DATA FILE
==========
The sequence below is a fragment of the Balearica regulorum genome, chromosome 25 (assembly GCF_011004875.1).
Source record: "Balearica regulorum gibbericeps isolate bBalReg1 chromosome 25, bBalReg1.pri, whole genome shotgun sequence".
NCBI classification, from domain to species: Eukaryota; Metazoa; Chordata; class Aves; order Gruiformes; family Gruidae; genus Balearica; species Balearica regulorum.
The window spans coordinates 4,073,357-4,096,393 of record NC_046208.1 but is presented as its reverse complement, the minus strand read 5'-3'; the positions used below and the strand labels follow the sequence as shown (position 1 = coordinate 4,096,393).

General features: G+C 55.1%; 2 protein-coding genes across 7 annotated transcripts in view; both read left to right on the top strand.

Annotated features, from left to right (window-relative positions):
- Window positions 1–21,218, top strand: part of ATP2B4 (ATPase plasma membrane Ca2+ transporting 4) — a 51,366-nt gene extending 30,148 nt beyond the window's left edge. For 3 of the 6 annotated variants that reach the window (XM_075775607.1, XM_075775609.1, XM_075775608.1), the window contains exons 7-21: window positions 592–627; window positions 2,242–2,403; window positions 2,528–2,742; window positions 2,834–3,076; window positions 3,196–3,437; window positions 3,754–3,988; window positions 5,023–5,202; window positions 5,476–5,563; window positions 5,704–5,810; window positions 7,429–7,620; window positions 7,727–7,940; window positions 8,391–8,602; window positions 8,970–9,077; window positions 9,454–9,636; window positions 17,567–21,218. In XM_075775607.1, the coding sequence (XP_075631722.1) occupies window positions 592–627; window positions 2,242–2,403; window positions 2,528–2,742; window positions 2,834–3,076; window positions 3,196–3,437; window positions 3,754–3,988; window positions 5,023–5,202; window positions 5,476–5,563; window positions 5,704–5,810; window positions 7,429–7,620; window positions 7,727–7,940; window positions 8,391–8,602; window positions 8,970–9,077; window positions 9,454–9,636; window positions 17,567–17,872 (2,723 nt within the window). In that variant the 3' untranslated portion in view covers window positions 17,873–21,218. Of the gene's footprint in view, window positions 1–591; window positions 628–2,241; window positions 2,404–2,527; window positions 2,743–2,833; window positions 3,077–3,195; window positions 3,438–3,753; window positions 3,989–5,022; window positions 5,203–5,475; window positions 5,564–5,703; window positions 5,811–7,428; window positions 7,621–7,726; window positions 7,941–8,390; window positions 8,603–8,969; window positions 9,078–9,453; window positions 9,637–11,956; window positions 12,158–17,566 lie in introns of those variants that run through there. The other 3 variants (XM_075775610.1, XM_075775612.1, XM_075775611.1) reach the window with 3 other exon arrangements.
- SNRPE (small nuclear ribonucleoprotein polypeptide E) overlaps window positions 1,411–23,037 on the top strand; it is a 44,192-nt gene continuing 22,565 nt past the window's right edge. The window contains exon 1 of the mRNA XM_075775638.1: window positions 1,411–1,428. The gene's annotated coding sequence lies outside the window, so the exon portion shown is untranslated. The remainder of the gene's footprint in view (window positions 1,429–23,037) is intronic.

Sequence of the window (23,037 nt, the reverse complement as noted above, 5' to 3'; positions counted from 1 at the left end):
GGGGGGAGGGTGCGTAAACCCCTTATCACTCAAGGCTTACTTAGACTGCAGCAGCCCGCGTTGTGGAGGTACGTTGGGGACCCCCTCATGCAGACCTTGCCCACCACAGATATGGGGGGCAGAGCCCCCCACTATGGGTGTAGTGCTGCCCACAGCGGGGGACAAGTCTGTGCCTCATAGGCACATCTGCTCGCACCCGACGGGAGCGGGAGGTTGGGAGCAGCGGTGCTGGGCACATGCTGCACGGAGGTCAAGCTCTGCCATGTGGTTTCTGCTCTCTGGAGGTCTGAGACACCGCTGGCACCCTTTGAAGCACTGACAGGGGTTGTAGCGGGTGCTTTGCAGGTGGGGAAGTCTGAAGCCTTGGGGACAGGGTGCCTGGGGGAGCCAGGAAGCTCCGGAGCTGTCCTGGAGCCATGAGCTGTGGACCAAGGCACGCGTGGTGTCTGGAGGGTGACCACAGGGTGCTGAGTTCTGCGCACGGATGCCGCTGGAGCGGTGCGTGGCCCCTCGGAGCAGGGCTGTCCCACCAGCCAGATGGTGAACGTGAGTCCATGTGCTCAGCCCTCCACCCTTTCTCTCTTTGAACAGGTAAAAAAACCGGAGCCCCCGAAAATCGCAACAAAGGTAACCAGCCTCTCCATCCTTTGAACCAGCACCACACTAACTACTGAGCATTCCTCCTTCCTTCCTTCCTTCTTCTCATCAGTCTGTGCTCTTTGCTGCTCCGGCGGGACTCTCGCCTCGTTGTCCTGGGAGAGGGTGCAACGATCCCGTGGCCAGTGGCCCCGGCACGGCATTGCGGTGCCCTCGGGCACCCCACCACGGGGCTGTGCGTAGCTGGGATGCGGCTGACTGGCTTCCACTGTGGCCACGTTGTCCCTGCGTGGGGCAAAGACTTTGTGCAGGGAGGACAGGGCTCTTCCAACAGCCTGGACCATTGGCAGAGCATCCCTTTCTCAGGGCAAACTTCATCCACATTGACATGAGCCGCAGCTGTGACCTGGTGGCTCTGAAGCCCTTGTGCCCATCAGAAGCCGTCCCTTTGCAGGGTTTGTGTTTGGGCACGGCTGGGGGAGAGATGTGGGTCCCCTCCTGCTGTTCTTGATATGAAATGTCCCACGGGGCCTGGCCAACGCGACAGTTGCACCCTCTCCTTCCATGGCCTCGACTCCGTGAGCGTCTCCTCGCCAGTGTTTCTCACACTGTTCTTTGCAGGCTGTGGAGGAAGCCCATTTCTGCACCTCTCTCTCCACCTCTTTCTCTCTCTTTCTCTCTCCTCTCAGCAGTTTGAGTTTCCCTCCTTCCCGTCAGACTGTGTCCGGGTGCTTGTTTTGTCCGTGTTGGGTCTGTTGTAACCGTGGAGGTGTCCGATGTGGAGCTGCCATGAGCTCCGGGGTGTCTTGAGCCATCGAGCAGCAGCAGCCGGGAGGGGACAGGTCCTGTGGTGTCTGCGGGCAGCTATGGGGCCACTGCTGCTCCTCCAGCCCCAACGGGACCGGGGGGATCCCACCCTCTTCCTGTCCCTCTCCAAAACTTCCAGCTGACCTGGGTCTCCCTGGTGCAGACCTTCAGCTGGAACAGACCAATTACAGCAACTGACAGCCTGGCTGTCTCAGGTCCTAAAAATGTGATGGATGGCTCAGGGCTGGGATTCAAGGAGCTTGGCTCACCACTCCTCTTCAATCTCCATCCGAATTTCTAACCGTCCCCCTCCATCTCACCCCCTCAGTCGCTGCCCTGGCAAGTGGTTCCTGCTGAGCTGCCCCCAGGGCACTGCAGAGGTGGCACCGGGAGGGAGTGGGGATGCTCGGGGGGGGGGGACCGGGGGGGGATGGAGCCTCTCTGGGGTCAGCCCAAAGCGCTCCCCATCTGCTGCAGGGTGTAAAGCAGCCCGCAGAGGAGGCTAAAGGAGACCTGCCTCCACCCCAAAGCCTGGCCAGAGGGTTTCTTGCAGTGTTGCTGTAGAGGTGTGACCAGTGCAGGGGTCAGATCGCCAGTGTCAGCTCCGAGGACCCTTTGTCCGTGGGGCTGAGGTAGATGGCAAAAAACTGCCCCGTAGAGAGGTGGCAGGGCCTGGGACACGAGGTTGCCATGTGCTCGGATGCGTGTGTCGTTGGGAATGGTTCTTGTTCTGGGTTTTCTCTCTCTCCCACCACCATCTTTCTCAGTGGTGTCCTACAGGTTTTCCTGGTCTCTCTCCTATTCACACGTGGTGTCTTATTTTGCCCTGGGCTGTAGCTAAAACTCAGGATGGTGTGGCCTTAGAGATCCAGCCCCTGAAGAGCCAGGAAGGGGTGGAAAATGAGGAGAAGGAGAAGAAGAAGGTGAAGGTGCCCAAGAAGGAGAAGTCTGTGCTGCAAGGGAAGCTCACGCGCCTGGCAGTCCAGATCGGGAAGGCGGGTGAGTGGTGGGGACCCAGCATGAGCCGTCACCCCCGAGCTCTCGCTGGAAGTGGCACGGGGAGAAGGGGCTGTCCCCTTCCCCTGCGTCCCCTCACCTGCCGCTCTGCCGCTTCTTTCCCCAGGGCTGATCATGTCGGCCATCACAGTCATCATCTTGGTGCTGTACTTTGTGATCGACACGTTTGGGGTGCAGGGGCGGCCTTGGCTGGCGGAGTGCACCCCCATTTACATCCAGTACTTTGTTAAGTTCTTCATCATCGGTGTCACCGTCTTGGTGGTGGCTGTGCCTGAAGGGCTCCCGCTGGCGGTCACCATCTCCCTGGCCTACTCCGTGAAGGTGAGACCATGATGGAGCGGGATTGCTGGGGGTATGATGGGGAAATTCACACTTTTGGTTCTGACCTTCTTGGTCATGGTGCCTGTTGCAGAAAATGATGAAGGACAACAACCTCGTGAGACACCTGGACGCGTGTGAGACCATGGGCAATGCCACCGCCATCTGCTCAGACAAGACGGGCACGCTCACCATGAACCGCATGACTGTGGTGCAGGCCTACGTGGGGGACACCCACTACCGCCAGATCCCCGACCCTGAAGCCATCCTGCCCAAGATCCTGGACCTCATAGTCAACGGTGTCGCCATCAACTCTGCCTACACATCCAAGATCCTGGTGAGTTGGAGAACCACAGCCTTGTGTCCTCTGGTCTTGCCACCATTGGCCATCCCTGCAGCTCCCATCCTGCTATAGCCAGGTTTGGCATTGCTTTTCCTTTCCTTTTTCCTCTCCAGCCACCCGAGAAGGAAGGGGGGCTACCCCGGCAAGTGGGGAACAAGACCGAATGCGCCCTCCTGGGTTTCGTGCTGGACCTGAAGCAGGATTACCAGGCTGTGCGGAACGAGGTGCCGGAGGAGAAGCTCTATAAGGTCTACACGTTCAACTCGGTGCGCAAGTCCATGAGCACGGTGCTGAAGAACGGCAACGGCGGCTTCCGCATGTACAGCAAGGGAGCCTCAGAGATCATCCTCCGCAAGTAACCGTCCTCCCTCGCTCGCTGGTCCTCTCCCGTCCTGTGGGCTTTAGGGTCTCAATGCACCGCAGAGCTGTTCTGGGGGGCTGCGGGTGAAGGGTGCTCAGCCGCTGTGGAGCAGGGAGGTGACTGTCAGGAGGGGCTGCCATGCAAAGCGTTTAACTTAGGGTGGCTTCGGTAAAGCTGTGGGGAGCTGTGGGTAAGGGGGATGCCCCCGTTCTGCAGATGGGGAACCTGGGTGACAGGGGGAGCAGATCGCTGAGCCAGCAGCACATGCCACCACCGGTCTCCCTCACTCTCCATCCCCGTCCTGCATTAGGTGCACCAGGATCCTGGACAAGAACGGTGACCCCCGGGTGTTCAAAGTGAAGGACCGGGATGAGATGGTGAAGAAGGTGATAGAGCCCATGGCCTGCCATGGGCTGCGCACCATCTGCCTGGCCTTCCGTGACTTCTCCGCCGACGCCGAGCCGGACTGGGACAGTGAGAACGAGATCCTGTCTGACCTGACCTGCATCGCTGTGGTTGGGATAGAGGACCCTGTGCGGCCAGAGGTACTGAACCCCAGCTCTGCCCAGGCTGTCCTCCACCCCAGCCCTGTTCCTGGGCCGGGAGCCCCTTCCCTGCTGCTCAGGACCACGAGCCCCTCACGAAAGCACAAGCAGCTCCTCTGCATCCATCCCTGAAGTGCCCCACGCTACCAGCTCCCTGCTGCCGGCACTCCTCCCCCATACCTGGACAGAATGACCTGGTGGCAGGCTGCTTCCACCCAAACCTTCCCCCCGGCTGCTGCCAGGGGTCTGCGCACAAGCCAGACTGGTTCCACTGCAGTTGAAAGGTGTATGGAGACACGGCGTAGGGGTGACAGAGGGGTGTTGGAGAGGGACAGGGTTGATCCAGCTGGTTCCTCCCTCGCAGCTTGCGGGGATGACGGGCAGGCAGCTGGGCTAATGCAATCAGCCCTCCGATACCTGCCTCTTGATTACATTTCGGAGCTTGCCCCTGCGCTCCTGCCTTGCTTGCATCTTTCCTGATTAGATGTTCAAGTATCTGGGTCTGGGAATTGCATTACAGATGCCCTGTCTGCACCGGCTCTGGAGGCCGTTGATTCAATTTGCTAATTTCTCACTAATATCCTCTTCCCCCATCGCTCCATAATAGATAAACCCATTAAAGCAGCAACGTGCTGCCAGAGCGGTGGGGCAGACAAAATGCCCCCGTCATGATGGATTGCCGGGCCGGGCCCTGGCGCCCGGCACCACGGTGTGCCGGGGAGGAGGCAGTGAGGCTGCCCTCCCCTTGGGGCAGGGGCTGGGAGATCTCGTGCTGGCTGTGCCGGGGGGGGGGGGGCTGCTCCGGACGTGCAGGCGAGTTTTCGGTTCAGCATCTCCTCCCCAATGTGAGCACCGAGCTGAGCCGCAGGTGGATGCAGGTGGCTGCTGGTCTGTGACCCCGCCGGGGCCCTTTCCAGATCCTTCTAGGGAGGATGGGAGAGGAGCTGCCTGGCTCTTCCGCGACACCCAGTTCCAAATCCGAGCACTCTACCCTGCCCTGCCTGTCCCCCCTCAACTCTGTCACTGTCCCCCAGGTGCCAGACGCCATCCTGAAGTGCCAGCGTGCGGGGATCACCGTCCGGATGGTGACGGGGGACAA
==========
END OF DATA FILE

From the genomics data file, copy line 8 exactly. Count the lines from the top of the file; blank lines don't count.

- SNRPE (small nuclear ribonucleoprotein polypeptide E) overlaps window positions 1,411–23,037 on the top strand; it is a 44,192-nt gene continuing 22,565 nt past the window's right edge. The window contains exon 1 of the mRNA XM_075775638.1: window positions 1,411–1,428. The gene's annotated coding sequence lies outside the window, so the exon portion shown is untranslated. The remainder of the gene's footprint in view (window positions 1,429–23,037) is intronic.